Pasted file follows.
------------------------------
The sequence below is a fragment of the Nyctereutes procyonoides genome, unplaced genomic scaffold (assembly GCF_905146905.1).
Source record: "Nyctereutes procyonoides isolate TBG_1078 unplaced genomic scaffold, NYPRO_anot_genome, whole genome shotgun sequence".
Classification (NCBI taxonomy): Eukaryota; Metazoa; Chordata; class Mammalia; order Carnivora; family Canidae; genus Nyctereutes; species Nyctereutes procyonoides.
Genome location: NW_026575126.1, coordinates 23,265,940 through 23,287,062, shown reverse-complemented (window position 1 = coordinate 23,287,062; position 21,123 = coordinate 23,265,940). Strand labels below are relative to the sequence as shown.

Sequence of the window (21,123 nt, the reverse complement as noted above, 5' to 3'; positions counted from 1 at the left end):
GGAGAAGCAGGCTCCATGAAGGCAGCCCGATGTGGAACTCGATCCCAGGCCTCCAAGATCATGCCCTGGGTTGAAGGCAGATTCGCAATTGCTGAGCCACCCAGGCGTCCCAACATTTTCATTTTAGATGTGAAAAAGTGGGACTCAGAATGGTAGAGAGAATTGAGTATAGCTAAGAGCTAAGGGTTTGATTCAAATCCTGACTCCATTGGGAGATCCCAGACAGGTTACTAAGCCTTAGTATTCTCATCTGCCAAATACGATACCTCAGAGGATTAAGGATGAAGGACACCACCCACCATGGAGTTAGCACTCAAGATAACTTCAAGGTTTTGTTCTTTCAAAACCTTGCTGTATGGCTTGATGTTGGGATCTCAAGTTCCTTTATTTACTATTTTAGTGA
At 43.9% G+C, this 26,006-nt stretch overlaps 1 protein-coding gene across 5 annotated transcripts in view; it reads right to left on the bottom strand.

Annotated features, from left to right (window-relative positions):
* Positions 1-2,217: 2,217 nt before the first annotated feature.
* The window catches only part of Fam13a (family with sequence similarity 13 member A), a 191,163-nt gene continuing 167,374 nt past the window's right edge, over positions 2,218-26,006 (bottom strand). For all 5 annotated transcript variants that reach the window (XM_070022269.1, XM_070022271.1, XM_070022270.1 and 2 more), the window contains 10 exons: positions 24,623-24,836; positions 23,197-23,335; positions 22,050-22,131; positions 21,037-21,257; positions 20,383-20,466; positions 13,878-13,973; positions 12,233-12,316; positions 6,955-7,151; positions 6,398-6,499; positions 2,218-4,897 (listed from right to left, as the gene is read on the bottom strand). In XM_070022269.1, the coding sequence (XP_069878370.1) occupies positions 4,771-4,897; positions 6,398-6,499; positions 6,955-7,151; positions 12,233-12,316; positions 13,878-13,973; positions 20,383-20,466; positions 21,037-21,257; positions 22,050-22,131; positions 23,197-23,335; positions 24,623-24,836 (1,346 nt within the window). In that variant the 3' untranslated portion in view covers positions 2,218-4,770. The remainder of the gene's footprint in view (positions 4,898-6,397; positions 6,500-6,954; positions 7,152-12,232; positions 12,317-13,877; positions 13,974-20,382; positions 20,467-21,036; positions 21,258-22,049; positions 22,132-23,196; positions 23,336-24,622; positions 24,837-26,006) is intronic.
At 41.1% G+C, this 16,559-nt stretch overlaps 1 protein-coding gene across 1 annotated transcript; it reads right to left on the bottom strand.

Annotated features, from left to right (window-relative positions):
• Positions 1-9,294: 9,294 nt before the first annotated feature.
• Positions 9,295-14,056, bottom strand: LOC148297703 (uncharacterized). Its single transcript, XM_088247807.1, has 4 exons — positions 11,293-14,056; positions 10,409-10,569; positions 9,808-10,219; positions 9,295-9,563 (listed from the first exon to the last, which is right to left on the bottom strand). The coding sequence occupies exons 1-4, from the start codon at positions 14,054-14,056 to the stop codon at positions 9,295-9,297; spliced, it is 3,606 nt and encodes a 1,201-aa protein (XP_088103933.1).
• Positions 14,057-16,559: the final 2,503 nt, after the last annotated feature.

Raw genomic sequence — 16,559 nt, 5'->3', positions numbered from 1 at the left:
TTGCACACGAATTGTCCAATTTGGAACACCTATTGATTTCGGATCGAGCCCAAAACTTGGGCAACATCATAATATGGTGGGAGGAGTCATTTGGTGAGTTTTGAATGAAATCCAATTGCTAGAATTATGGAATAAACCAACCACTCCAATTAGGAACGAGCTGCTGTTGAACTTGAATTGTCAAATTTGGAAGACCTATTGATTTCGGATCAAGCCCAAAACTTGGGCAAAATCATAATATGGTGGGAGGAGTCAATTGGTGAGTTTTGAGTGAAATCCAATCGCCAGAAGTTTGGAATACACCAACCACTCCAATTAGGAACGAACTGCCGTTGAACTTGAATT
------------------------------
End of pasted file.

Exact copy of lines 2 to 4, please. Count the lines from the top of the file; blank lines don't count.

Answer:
Source record: "Nyctereutes procyonoides isolate TBG_1078 unplaced genomic scaffold, NYPRO_anot_genome, whole genome shotgun sequence".
Classification (NCBI taxonomy): Eukaryota; Metazoa; Chordata; class Mammalia; order Carnivora; family Canidae; genus Nyctereutes; species Nyctereutes procyonoides.
Genome location: NW_026575126.1, coordinates 23,265,940 through 23,287,062, shown reverse-complemented (window position 1 = coordinate 23,287,062; position 21,123 = coordinate 23,265,940). Strand labels below are relative to the sequence as shown.